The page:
Chicago’s police oversight group released footage Thursday of an officer fatally shooting a 13-year-old boy more than two weeks ago.
Police pursued, shot and killed Adam Toledo early March 29 in the primarily Latinx neighborhood of Little Village on the southwest side of the city. Police said the shooting followed an “armed confrontation” and that the child had a gun. However, video footage shows no gun in Toledo’s hand and that he complied by putting his hands up.
As a seventh-grader, Toledo is the youngest person in years to be killed by Chicago police. The Civilian Office of Police Accountability released materials on Thursday that include 17 body camera videos, four third-party videos, police incident reports, one officer radio transmission, two 911 calls and six recordings from the ShotSpotter gunfire detection system.
“If you’re shooting an unarmed child with his hands in the air, it is an assassination,” Adeena Weiss-Ortiz, the Toledo family’s attorney, said at a press conference following the video’s release.
Bodycam footage shows two officers getting out of a car and immediately chasing after someone. A female officer can be seen tackling and handcuffing a taller person in a beige coat with red gloves. A male officer continues to pursue Toledo on foot while shouting, “Stop right fucking now, show me your fucking hands, stop it!”
Almost immediately after shouting at the child, who had put his hands up, 34-year-old officer Eric Stillman shoots him in his chest. Toledo is wearing a black hoodie and a white baseball cap, and is seen lying in the alley with blood on his clothes and face, mouth agape.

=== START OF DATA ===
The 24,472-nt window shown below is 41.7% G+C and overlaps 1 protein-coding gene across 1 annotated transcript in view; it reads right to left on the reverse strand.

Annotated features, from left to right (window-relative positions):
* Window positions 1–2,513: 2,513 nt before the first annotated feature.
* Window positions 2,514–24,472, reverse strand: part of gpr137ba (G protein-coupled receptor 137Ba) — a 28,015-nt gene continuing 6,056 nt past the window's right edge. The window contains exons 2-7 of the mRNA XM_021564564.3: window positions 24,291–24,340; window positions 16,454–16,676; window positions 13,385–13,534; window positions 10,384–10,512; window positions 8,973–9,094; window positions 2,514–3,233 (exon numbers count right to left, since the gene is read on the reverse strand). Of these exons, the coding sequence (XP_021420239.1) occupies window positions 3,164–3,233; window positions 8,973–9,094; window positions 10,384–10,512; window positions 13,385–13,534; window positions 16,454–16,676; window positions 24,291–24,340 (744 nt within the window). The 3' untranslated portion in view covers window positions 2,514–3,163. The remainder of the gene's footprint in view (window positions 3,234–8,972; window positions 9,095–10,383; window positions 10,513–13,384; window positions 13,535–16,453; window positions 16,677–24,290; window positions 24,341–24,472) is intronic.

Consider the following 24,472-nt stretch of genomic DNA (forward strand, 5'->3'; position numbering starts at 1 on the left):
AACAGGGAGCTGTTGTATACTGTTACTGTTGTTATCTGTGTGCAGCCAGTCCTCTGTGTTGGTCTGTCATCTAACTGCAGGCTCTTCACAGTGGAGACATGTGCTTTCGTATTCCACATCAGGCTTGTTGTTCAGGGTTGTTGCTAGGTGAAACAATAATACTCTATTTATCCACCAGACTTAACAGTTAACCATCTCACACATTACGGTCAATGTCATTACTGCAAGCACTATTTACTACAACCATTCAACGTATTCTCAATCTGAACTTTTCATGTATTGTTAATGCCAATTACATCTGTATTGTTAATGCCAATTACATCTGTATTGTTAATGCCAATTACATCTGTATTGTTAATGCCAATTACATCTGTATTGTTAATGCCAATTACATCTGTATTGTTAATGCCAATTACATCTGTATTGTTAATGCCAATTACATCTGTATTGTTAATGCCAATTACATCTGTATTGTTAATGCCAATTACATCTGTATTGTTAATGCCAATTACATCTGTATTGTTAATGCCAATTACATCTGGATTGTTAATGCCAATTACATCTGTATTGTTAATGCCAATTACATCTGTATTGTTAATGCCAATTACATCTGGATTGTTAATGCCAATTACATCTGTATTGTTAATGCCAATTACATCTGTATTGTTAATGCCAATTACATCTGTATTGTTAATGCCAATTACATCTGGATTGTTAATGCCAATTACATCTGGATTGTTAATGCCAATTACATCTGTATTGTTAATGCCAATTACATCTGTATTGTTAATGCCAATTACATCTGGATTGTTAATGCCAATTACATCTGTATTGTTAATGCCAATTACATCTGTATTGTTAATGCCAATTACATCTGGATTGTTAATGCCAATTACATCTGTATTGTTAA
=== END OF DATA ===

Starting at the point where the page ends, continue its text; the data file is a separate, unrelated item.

The officer calls for an ambulance and asks Toledo where he was shot, but the boy is unresponsive. Additional officers can be seen coming over to Toledo, telling him, “Stay awake, man” and attempting chest compressions until an ambulance arrives. The officer who killed the boy shined a light on the back of the fence where he was lying, showing a gun several feet away.
Toledo was pronounced dead on the scene.
Stillman identifies himself in a tactical response report posted by COPA. The report includes a set of boxes for officers to check, in which Stillman made claims about Toledo’s behavior ― many of which aren’t proven in the bodycam video. The officers alleged in the report that Toledo did not follow verbal commands, fled, posed an imminent threat, used force likely to cause death or great bodily harm, and was armed with a semi-automatic pistol.
The female officer tackled 21-year-old Ruben Roman, who prosecutors say fired the initial gunshots. Roman told police that he had just dropped his girlfriend off and was on his way to his hometown of Maywood via public transit when he was tackled. He said he thought so many officers arrived at the scene because of “shots fired.”
“He’s gotta be some kinda King,” one officer said of Roman, who was on the opposite side of the alley from Toledo, referring to a gang affiliation.
Before the video’s release, prosecutors claimed officers were dispatched after a ShotSpotter detected eight gunshots nearby and that Toledo and another person fled as police arrived. Two officers chased the boy and Roman into an alley, where one of the officers shot and killed the child.